Angel Manor: always an amazing visit and for those trying SL golf for the first time, an excellent introduction to the game?

Caitlyn and I have been dabbling on-and-off with golfing in Second Life. Our preferred base of operations has been the AERO golf club, simply because it is so relatively quiet (see Teeing off in Second Life for more). However, there are many places in SL where a round or two can be enjoyed. So many, in fact, that there are doubtless favourites for many who enjoy the sport  – just as those coming into it for the first time might feel a little overwhelmed. Not just by the breadth of choice, but also by the prospect of trying to get around an entire 18 holes.

Of course, you can always break your round down over a couple of sessions: find a course and do the first nine, say, then come back and complete the back nine another day. Or, if that doesn’t appeal, you can always try a smaller course – such as the one at Angel Manor. Here, on the south side of Kaya Angel’s magnificent 12-region estate centred on his stunning manor house, can be found a delightful 6- hole course which can serve as an excellent introduction to SL golf.

Set within Angel Manor Park, the course covers just over half a region, and can be played using most golf systems. Two systems are provided at the tee for the first hole: Fa Nyak’s basic system of club and HUD (provided free and works for about a day), and the CrowleyCorp Elite golf system. The latter can be purchased outright from the vendor boards, or “rented” for L$10 per 16 hours (real-time).

One of the six fairways at Angel Manor Park

Fa Nayak’s system is more than adequate for more casual golf play in SL: everything is HUD-driven, with three basic clubs provided: driver, wedge and putter. The CrowleyCorp system is more sophisticated: HUD-driven again, it provides a set of 12 clubs: driver, 3 woods (1, 3, 5), five irons (5-9), a pitching wedge, a sand wedge, and a putter. In addition, the HUD provides options for adjusting the club size for a better fit with different height avatars, a range of camera options, a built-in power meter, a spinner for adjusting backspin on the ball,  and an animation suite (tee-up, walk to ball, drop ball, holster / unholster club from bag, if used).

Which of the two systems you play with is a matter of choice: Fa’s is the simpler of the two, and avoids the need to have to worry about fiddle-farting with options and settings – useful if you are just starting out. The CrowleyCorp system offers a more “realistic” approach to play, although with respect to the Angel Manor course, it probably really doesn’t come into its own, the holes all being relatively short par 2 or par 3 affairs with few obstacles which have to be worked around.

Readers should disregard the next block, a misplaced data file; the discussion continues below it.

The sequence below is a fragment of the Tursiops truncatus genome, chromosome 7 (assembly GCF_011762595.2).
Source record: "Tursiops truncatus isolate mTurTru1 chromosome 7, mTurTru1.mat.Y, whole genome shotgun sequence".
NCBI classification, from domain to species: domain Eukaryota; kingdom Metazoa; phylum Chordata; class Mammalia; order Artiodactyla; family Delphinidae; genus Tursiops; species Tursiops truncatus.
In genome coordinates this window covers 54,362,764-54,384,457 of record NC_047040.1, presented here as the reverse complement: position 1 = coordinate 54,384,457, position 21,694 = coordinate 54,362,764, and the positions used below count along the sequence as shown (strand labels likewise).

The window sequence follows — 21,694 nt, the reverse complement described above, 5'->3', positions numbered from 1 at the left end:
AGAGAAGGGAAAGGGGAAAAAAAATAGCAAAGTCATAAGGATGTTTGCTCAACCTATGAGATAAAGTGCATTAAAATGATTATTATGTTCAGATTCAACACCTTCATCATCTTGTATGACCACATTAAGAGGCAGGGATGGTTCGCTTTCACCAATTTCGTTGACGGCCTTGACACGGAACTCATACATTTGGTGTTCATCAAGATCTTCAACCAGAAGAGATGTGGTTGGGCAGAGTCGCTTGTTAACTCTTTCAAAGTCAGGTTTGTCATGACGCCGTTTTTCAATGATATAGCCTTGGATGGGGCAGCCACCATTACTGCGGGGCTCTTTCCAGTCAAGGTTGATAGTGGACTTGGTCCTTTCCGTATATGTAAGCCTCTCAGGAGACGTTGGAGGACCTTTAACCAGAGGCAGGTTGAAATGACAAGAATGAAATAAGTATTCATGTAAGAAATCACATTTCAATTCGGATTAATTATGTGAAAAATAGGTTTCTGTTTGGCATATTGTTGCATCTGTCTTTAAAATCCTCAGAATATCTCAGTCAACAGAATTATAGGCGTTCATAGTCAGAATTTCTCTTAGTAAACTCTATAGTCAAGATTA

Both systems also offer the same basic play: select your club – such as the driver (which will also tee you up) –  then checking the particle wind indicator and noting the ball’s direction of flight as indicated by the arrow marker overlaying your ball. The LEFT / RIGHT cursor keys can be used to adjust the latter, and to compensate for winds cutting across the ball’s line-of-flight (headwinds and tail winds are handled through the power of your stroke).

The Fa Nayak HUD (l) offers the essentials for good game play without overwhelming the novice. The CC Elite HUD (C) offers a broader range of clubs (on the right) and additional gameplay and animation options. Selection of wood, iron or wedge opens a further sub-menu of options (r), requiring a greater degree of familiarity with the function of the various clubs

When your shot is aligned, it is then a case of pressing and holding the LEFT mouse button and monitoring the power behind your swing. This is indicated by the power meter on the CrowleyCorp HUD, or in-world with the Fa Nayak system, which uses a hovertext indicator. Judge the amount of power to put into a swing takes practice – and be wary of holding the mouse button down too long as the power meter reaches full strength (when needed), as this can over-drive your swing and lead to unexpected results. Then, note where your ball falls, may way for your companion players, before continuing down the fairway and to the green, selecting your clubs as required by each stroke.

Given their relatively short par lengths, the six holes at Angel Manor can be completely pretty easily, avoiding a round from becoming too drawn-out. As noted the obstacles are pretty limited, but it is still possible to get into the odd spot of bother which can make things fun. But, as a gentle introduction to golf in SL, the compact size of this course makes it pretty ideal – while the choice of systems available for play gives newcomers a good feel of what to expect on other courses.

Both systems use essentially the same approach to play, including swing direction indicators. note my camera is deliberately slewed to take this picture, and is not representative of gameplay camera positioning

Nor is this the only fun to be had in Angel Manor Park. Sitting in the middle of this little 6-hole course is a clay pigeon shooting system. Free-to-play, this is a qualification-based game: each round comprises 40 clays, with a minimum number which must be hit each round (e.g. 10 in the first), to progress to the next round. At the same time, the frequency and number of clays released each time increases, and the angles of release can become more and more divergent.